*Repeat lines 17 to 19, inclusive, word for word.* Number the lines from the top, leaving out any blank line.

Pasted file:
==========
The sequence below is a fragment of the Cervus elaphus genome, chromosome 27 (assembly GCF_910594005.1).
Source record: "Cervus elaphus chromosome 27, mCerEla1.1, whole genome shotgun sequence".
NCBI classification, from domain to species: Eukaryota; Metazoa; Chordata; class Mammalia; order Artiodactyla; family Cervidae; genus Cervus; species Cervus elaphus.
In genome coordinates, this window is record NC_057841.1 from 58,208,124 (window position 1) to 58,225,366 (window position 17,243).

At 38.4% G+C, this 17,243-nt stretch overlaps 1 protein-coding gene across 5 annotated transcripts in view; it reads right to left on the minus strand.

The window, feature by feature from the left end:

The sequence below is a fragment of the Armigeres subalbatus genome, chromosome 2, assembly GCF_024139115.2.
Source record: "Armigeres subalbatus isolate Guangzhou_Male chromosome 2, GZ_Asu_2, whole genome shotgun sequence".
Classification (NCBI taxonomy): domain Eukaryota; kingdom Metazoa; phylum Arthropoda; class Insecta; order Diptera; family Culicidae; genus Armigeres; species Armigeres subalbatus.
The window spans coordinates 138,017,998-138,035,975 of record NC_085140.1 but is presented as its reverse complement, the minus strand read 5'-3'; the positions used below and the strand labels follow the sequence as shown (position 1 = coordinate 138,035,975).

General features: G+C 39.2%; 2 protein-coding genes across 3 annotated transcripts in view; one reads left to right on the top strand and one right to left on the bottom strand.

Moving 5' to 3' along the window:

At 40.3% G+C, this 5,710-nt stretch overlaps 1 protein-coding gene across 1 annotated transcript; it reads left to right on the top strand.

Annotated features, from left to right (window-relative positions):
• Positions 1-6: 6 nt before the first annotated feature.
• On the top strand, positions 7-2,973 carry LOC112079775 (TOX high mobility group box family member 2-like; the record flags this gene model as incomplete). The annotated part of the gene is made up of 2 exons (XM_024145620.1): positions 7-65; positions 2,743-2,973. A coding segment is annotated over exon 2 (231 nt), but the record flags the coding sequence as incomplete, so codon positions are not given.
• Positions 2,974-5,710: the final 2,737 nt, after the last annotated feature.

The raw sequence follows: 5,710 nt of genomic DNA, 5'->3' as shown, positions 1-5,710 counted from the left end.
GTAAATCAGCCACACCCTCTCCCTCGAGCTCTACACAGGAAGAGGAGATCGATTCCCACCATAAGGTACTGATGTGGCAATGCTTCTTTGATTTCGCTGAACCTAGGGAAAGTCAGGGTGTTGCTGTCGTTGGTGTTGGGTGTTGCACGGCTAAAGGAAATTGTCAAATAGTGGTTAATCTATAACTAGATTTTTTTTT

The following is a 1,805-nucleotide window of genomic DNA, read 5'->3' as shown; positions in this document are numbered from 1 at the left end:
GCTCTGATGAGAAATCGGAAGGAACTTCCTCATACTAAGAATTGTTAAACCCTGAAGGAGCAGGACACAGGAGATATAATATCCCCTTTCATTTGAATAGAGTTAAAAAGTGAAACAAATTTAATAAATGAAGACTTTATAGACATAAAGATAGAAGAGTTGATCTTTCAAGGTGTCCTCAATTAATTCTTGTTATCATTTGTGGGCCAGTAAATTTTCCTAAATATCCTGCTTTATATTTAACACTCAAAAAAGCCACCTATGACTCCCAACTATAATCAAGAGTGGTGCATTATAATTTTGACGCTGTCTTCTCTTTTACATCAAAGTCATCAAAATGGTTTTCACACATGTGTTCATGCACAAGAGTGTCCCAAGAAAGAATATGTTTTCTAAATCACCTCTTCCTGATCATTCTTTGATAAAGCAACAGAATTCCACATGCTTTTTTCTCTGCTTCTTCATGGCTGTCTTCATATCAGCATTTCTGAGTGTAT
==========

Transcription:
• Positions 2,974-5,710: the final 2,737 nt, after the last annotated feature.

The raw sequence follows: 5,710 nt of genomic DNA, 5'->3' as shown, positions 1-5,710 counted from the left end.
GTAAATCAGCCACACCCTCTCCCTCGAGCTCTACACAGGAAGAGGAGATCGATTCCCACCATAAGGTACTGATGTGGCAATGCTTCTTTGATTTCGCTGAACCTAGGGAAAGTCAGGGTGTTGCTGTCGTTGGTGTTGGGTGTTGCACGGCTAAAGGAAATTGTCAAATAGTGGTTAATCTATAACTAGATTTTTTTTT